Getting your book published is a series of lottery wins:
1) Write the novel.
2) Land an agent (for some, this is optional)
3) Land a publisher
4) Earn the love and respect of readers who buy the darn thing.
If you win all three lotteries, you have a successful novel!
Then you get to start all over again (sometimes skipping Nos. 2 and 3).
I have now reached Level 2 in the Author Games for my book The Only Song Worth Singing (excerpt here), and yes, I am squeeing all over the place. Bridget Smith is a literary agent with apparently great vision who works for Dunham Literary, Inc. in New York, and we were brought together thanks to the wise and delightful Ellen Kushner, who suggested we might just have something in common.
I sent my novel off to Dunham just before Christmas of last year — and in early April got the thumbs up! (It’s taken this long to nail down the nitty gritty details and get paper contracts signed/exchanged.)
Now for the reality check.
As fortunate and thrilled as I am to have found someone who both appreciates the book and has the power to move it forward in the universe, I want to underscore for the record that this was not a month-long process. I am quite sure there are authors out there whose talent is so bright or their contacts so sharp that they can merely whisper that they are thinking about writing a novel — and are immediately mobbed by eager publishing people.
This was not my experience — The Only Song has been ready to go in its final form for essentially two years, and what I went through is probably far more typical than the instant overnight success you usually read about (and let’s bear in mind, I still have two lotteries to win as yet so no, I do not feel I have reached any kind of finish line). An initial edit and promise to publish in his small press Fantastic Books by my friend Ian was exactly the boost I needed — I knew I’d gotten the book right, and I knew if nothing else worked I had a home in his house with the book.
But query after query led me through a process that was at times enlightening and at times disheartening for agents and small presses alike. Some places won’t get back to you unless they’re interested. Some will hold the submission and hold the submission and promise to get back — only to send a form letter. Some will respond with delight and praise and then add “but this just wasn’t for me.” There was one who asked for a query following a Twitter pitch session, asked for the manuscript in a heartbeat … then 24 hours later said no. And everybody wanted it sent in a different way: Query, no pages. No query, first 5 pages. First 5,000 words. First three chapters. PDF, no Word documents. No attachments, just paste into your email. Enclose your firstborn. (OK, not that one.)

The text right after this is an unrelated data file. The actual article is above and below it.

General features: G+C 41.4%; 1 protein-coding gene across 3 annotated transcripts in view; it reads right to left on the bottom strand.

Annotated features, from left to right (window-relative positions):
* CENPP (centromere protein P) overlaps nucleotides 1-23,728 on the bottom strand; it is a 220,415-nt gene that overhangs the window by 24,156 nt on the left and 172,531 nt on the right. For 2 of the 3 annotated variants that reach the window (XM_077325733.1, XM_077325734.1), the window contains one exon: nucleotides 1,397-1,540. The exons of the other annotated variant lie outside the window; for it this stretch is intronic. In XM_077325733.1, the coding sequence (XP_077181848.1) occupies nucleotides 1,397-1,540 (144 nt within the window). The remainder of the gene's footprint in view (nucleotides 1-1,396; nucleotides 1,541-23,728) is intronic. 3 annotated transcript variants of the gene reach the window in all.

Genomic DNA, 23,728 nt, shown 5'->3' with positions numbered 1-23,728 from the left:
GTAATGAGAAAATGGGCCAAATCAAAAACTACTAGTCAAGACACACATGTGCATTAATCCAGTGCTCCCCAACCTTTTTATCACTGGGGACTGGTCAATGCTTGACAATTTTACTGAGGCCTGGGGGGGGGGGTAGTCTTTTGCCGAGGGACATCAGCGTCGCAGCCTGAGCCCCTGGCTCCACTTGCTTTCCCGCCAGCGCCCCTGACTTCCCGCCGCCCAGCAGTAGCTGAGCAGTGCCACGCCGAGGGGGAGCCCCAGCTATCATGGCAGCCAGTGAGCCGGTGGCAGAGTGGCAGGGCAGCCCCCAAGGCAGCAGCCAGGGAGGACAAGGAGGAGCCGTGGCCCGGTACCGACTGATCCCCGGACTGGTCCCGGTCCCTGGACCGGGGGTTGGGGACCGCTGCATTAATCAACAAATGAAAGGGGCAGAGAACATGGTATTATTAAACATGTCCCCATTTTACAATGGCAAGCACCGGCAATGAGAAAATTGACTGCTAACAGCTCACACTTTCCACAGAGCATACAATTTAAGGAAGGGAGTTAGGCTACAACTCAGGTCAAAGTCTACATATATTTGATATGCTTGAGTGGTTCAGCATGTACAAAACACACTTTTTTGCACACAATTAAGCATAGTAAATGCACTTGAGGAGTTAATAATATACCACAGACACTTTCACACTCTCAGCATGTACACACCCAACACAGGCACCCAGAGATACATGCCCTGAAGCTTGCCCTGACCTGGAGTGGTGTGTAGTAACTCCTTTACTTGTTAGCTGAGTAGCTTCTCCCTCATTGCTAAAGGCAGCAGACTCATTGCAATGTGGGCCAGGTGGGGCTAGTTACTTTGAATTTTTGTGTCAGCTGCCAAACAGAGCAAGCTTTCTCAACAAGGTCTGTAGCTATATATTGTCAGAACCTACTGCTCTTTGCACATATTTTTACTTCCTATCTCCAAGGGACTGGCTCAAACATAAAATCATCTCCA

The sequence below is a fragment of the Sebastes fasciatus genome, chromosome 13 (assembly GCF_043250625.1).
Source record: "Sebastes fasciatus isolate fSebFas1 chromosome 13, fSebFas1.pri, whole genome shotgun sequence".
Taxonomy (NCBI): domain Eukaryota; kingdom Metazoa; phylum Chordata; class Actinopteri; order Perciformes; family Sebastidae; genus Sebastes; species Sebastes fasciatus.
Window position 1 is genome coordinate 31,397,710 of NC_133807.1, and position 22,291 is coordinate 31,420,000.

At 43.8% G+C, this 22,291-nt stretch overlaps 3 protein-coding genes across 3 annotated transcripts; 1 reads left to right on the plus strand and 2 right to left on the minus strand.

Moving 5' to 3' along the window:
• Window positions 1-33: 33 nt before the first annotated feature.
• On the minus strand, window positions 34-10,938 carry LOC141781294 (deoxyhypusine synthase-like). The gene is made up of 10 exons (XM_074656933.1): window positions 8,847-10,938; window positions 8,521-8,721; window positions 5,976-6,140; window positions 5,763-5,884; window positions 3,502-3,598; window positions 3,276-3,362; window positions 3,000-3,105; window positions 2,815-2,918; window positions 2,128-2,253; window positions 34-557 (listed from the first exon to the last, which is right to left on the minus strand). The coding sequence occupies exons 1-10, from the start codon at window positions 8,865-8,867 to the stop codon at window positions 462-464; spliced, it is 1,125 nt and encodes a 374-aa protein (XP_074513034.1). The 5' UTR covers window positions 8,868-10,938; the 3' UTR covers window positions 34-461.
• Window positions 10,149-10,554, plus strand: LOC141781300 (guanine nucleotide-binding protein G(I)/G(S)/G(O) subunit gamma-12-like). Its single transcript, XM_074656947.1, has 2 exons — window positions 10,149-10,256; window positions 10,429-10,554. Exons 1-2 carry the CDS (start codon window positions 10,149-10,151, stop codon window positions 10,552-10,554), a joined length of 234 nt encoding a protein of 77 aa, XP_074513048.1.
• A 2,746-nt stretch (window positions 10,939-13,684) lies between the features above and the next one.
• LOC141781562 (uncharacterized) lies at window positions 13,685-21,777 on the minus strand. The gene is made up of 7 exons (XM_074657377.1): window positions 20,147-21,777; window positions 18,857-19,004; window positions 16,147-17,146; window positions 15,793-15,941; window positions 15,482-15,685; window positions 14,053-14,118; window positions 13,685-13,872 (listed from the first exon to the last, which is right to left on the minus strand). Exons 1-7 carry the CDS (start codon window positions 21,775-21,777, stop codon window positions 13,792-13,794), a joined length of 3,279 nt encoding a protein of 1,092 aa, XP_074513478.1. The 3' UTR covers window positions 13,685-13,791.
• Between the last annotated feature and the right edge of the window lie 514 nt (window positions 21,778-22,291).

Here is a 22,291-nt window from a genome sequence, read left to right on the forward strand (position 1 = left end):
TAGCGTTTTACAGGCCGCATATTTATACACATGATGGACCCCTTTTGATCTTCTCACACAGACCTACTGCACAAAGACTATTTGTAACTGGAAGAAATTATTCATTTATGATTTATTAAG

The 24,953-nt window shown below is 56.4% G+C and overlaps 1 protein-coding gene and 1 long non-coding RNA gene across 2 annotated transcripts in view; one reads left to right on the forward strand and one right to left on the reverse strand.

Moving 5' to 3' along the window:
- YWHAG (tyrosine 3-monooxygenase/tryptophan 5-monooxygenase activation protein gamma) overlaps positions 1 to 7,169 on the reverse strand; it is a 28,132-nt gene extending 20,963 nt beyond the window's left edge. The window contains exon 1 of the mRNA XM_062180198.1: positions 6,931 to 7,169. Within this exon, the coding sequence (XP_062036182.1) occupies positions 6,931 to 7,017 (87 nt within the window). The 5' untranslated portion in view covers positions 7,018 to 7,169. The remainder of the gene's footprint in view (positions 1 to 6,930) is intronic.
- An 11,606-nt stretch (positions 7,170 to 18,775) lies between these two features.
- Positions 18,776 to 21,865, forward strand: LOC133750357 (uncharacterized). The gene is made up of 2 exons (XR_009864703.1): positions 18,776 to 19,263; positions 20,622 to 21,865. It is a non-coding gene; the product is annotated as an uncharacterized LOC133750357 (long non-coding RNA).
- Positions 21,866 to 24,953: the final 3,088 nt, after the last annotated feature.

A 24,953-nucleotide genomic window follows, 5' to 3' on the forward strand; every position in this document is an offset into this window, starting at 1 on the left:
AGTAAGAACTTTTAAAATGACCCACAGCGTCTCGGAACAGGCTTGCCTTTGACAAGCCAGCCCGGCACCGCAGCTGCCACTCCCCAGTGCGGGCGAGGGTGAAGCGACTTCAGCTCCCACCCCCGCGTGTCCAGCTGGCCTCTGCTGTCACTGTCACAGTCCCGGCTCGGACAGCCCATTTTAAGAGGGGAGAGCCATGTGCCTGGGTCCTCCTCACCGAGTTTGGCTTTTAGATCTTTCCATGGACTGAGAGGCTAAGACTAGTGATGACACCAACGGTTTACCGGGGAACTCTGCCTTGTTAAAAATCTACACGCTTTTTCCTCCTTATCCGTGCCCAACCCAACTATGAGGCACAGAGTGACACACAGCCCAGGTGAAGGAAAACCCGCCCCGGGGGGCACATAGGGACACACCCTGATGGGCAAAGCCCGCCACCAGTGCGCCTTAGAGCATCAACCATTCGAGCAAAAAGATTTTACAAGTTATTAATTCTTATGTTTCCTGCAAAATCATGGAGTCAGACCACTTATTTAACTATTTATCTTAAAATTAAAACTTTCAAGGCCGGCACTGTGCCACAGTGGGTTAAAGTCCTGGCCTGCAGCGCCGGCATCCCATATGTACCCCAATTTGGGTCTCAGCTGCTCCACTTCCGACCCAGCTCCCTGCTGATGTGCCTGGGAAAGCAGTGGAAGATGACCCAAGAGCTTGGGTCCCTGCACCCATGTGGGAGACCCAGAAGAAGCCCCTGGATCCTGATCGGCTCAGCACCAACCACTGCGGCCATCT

That’s just how it works in this game. Journalism, where I’ve peddled my words for many years, is different and has different standards for engagement. I suspect on some level all of that red tape is meant to weed out authors who really have no idea what they’re doing or stamina to keep it up. But it was psychically exhausting, and made writing hard: My brain would be resonating with a reject as I tried mustering the energy to send out another combination synopsis (one page only!) and biography (one paragraph!) and first 15 pages of the story and don’t call us we’ll call you — and then I’d try to shift into working on the next book.
Fortunately, along the way I’ve had incredible readers who gave me important feedback about character, structure and voice all while insisting that yes, this was a really good book that they thoroughly enjoyed. Having talent like Delia Sherman, LJ Cohen, Elaine Isaak and Vikki Ciaffone on board to read (and in the case of Vikki, edit) was invaluable for boosting the parts of my ego that fell shredded to the floor.
Then, to finally have someone step up and say that they were passionate enough about the story to take it (hopefully) to the next level, well — it is stunning and wonderful and delightful and I sure do wish I had found Bridget many months ago!
All that aside, the next chapter (as it were) in this adventure commences, assuming Bridget doesn’t read this post and come to the conclusion that she’s bet on the wrong horse. If you want to know a bit more about her, she’s got a terrific podcast with fellow agent (different agency) Jennifer Udden called Shipping and Handling that’s worth giving a listen to for an inside view of the publishing industry — I’m sure hooked, and hope I didn’t creep her out too much when we met yesterday and I kept saying “so in your podcast you said this….”
And now, back to the new novel for me as The Only Song heads out into the world to see if it can find a home. I am hoping it sends me postcards about its adventures, and we get to hang out again and go to parties and get introduced around to all the finest readers soon.
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